Spencer ★★★★★

“Spencer” is less a portrait, than it is a fractured image of self-reflection split between its subject and its painter. 

That painter, being Kristen Stewart, who does the commendable work of being the rare actor in a biopic to - not - sink totally and utterly into her role. And the film, and her performance, are all the more remarkable for that. 

Rather than lose every bit of herself in Diana, Stewart instead merges physical and psychological aspects of herself with those of her screen personage. There is, after all, only a fine line between a princess and an actress. And that line merges at the point of celebrity; when neither belong to themselves, but instead, as a commodity, to the consumer. 

Stewart, who moved from child star to icon of fandom, losing and finding herself in between, appears to reclaim her own identity through that of Spencer. Her interpretation of the late royal is not a monument. It is a declaration.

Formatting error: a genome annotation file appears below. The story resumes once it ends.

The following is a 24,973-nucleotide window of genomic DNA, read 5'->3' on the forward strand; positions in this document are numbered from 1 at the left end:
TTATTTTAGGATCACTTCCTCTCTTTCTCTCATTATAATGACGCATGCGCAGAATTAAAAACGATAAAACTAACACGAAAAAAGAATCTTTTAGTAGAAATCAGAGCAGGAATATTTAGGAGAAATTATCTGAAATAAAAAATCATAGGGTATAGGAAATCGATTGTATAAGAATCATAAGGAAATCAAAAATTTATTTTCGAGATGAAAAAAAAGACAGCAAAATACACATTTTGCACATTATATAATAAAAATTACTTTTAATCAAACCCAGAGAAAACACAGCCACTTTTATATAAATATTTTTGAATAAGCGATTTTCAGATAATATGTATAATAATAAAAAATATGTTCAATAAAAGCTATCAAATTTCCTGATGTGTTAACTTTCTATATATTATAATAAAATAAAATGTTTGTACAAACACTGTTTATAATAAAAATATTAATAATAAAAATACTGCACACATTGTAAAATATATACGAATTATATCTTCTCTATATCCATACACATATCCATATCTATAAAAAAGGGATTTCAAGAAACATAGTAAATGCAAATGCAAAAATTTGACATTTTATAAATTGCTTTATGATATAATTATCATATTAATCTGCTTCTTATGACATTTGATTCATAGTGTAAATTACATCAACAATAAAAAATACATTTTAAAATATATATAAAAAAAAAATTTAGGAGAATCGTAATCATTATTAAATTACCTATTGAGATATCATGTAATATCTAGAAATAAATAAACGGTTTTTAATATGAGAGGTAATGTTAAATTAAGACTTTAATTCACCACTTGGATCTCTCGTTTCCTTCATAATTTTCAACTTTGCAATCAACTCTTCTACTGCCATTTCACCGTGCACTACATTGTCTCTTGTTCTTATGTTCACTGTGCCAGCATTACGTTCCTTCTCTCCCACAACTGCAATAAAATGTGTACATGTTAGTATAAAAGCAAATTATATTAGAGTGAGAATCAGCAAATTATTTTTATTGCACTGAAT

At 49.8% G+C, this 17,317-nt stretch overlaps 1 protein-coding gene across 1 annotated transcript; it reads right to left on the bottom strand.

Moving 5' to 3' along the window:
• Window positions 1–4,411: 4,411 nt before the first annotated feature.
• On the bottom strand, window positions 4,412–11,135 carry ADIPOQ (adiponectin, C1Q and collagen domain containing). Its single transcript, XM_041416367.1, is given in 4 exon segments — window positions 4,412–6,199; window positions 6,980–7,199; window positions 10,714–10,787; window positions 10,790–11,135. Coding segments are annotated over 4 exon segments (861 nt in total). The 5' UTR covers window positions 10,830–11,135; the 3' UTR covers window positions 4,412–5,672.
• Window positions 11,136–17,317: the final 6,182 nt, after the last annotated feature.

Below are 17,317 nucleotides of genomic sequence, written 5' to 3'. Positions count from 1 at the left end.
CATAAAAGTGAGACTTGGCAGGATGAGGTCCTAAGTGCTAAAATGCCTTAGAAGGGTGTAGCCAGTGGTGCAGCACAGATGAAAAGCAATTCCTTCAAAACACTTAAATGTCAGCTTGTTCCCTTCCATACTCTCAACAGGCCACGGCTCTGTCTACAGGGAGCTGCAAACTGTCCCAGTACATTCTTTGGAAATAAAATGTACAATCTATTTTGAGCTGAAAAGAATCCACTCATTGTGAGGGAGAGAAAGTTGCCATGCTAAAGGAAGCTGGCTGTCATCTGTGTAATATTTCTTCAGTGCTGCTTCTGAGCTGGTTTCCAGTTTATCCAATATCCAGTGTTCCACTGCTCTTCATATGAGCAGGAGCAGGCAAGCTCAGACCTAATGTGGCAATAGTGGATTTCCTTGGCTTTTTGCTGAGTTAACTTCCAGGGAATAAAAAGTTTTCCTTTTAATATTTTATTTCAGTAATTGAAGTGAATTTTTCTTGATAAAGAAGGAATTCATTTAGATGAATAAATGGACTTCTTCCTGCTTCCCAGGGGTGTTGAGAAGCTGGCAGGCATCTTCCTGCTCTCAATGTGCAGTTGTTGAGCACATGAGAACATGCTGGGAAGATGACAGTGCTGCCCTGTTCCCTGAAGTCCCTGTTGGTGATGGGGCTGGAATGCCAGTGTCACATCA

And, it is not only the mental travails that director Pablo Larraín languishes upon in his examination of Stewart-Spencer. He encourages the two women to speak their liberation through movement and personal mannerism. 

Distinction in physicality becomes an escape module. When every word is overheard and spread as currency, it is rather the distinct inward hunch or curve of the back sideward that is markedly that of Stewart; brought forth through her medium of Diana. 

Two women - delivering their own salvation through expression in one another; across time.

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